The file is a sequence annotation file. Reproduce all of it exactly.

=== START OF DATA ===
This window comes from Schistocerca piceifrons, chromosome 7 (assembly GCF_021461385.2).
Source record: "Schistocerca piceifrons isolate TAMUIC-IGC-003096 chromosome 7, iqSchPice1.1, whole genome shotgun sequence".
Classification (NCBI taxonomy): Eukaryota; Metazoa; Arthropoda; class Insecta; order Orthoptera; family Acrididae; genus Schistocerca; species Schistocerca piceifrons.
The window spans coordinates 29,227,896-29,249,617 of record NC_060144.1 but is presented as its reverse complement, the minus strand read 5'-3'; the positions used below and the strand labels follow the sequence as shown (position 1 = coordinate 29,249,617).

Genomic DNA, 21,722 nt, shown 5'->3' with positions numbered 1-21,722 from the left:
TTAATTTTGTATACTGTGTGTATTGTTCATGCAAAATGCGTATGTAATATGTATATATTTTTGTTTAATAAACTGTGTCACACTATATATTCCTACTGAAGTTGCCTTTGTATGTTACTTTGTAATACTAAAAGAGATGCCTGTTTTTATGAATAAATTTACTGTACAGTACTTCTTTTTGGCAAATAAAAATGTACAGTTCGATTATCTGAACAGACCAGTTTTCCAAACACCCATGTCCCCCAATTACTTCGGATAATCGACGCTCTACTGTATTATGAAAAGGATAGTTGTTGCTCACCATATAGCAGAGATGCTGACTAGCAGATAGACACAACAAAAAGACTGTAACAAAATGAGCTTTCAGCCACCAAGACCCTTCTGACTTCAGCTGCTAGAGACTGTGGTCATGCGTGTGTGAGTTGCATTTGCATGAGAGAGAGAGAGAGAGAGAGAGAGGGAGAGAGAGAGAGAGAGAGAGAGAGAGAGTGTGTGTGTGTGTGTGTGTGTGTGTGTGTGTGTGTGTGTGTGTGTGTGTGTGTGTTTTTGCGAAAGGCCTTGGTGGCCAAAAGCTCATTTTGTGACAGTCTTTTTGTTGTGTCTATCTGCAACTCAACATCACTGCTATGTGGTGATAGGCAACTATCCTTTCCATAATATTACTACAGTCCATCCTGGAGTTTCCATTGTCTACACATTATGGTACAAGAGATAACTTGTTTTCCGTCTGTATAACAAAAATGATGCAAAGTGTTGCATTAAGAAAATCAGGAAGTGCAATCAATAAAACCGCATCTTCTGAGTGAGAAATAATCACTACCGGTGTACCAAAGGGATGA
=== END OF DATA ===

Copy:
This window comes from Schistocerca piceifrons, chromosome 7 (assembly GCF_021461385.2).
Source record: "Schistocerca piceifrons isolate TAMUIC-IGC-003096 chromosome 7, iqSchPice1.1, whole genome shotgun sequence".
Classification (NCBI taxonomy): Eukaryota; Metazoa; Arthropoda; class Insecta; order Orthoptera; family Acrididae; genus Schistocerca; species Schistocerca piceifrons.
The window spans coordinates 29,227,896-29,249,617 of record NC_060144.1 but is presented as its reverse complement, the minus strand read 5'-3'; the positions used below and the strand labels follow the sequence as shown (position 1 = coordinate 29,249,617).

Genomic DNA, 21,722 nt, shown 5'->3' with positions numbered 1-21,722 from the left:
TTAATTTTGTATACTGTGTGTATTGTTCATGCAAAATGCGTATGTAATATGTATATATTTTTGTTTAATAAACTGTGTCACACTATATATTCCTACTGAAGTTGCCTTTGTATGTTACTTTGTAATACTAAAAGAGATGCCTGTTTTTATGAATAAATTTACTGTACAGTACTTCTTTTTGGCAAATAAAAATGTACAGTTCGATTATCTGAACAGACCAGTTTTCCAAACACCCATGTCCCCCAATTACTTCGGATAATCGACGCTCTACTGTATTATGAAAAGGATAGTTGTTGCTCACCATATAGCAGAGATGCTGACTAGCAGATAGACACAACAAAAAGACTGTAACAAAATGAGCTTTCAGCCACCAAGACCCTTCTGACTTCAGCTGCTAGAGACTGTGGTCATGCGTGTGTGAGTTGCATTTGCATGAGAGAGAGAGAGAGAGAGAGAGAGGGAGAGAGAGAGAGAGAGAGAGAGAGAGAGTGTGTGTGTGTGTGTGTGTGTGTGTGTGTGTGTGTGTGTGTGTGTGTGTGTGTGTTTTTGCGAAAGGCCTTGGTGGCCAAAAGCTCATTTTGTGACAGTCTTTTTGTTGTGTCTATCTGCAACTCAACATCACTGCTATGTGGTGATAGGCAACTATCCTTTCCATAATATTACTACAGTCCATCCTGGAGTTTCCATTGTCTACACATTATGGTACAAGAGATAACTTGTTTTCCGTCTGTATAACAAAAATGATGCAAAGTGTTGCATTAAGAAAATCAGGAAGTGCAATCAATAAAACCGCATCTTCTGAGTGAGAAATAATCACTACCGGTGTACCAAAGGGATGA